I don’t know about you, but it sure seems like I’ve been spending a lot of money lately. From Christmas gifts to holiday cards to end-of-the-year activities, my credit cards are melting from overuse.
The Cubs and White Sox don’t seem to have that problem, though. If anything, their plastic is covered in cobwebs after last week’s Winter Meetings in San Diego.
The offseason activity from both teams so far has been yawn-worthy and their approach to the Hot Stove season has been to handle it with their usual alligator arms.
• The Cubs bought a $17.5 million scratch-off ticket for the Cody Bellinger reclamation project and dropped another $68 million over four years for the services of Jameson Taillon, a 31-year-old right-hander who should be a solid third starter on a good team.
• The White Sox spent $12 million for one year of Mike Clevinger, a 31-year-old right-hander who struggled in 2022 after returning from Tommy John surgery.
And that’s it. Maybe they’ll shock us with a big signing in the weeks ahead, but for now, that’s the total haul for two teams that finished a combined 30 games out of first place in 2022 and will play in front of two non-plussed fanbases in 2023 if things just stay the same.
How long can both franchises keep getting away with it?
They’ll have to do so at their own risk. While the quality of the play on the field has gone down, the prices for a day at the ballpark have soared. The Cubs ranked second on the 2022 Fan Cost Index with an average cost of $312 to take a family of four to a game while the Sox were ninth at $214.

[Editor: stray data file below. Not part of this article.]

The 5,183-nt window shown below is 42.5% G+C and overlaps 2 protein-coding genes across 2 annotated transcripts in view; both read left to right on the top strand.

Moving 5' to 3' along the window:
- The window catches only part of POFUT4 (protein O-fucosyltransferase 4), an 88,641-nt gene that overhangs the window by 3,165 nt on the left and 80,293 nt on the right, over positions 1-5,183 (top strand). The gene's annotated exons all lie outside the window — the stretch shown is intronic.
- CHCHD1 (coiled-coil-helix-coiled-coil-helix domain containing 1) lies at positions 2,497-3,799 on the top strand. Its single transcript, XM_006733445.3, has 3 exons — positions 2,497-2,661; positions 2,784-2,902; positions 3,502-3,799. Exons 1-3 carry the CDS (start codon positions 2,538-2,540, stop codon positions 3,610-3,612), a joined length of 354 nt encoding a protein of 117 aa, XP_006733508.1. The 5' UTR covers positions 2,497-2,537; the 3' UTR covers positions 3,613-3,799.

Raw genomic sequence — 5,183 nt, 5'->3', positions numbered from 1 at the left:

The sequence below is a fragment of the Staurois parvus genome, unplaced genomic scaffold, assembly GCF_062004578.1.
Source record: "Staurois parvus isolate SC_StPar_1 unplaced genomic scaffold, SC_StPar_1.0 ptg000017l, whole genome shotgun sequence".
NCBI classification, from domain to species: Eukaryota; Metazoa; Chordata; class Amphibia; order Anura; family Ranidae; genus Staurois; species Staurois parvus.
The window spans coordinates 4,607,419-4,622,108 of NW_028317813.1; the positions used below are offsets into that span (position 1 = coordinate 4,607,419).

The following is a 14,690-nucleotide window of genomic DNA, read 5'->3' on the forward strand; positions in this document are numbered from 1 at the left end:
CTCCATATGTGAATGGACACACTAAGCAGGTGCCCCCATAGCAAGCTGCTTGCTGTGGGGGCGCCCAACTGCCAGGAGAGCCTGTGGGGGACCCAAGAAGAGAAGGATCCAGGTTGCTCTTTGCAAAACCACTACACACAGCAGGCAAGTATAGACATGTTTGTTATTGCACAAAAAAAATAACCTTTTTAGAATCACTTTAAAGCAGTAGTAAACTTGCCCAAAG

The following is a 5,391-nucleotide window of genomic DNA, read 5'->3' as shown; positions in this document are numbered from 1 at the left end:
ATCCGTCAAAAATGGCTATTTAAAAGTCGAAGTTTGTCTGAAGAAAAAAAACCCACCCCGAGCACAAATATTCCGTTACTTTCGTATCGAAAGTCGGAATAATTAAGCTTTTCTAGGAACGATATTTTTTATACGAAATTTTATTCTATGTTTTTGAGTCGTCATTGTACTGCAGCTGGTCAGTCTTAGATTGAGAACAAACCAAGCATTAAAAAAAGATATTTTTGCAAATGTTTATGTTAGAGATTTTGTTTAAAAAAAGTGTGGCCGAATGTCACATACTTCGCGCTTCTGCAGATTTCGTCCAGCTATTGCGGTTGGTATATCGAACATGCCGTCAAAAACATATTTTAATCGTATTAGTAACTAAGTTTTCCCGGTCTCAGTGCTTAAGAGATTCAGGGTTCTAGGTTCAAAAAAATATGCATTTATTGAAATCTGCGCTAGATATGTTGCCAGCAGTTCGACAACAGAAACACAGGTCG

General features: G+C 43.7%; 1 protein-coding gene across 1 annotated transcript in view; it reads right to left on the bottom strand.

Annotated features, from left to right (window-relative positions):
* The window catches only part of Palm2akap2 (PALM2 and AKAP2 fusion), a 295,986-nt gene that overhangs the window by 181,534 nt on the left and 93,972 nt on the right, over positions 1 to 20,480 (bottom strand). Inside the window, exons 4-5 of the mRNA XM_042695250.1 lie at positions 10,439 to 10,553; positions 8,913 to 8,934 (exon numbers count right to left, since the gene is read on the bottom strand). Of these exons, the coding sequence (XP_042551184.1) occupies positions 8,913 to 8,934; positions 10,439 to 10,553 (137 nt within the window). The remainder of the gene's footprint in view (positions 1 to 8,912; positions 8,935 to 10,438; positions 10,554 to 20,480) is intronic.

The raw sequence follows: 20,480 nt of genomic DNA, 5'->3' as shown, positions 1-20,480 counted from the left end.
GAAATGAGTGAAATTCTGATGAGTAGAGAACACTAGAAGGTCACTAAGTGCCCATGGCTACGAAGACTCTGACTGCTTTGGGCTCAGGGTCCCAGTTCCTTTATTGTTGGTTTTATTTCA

Meanwhile, the television market is shifting away from easy money made via passive subscribers on bundled subscriptions to a direct-to-consumer model where every $20 a month subscription must be earned against hard competition.
If both clubs want to win the future against $17 Netflix subscriptions, $60 video games and free TikTok accounts, they must put a compelling product on the field and stop the habit of taking their fans for granted.
Baseball owners had it easy the last 10-15 years as the statistical revolution made rebuilds en vogue and made every prospect seem an untouchable sure thing.
But if we learned anything from the Cubs dynasty that never was and the stalled-out rebuild on the South Side, it’s that building a consistent winner takes both an infusion of young, cheap talent and smart moves made on the free-agent market.
Other markets seemed to have picked up on that and are spending what needs to be spent. Take the Astros for example. They just won their second World Series title in the last six seasons and still wrote a check for Jose Abreu. The Phillies were also in the World Series and yet still delivered a big bag to Trea Turner last week.
Meanwhile, we’re sitting back here in Chicago and wondering why we should spend our own hard-earned money at the ballpark if the owners of both clubs refuse to do the same.
The Week Ahead
• The Bears are back in action on Sunday when they host the 12-1 Philadelphia Eagles. The Broncos’ loss to the Chiefs yesterday dropped the Bears to the No. 3 spot in the draft so the expected beatdown to Philly will sting a little less.
• The Blackhawks get three of four games at home this week with Washington visiting on Tuesday and Vegas in on Thursday before a Friday night trip to St. Paul. The Rangers arrive on Sunday for an Original Six matchup. The Hawks have lost three straight and are only one point behind Anaheim for the league’s worst record.
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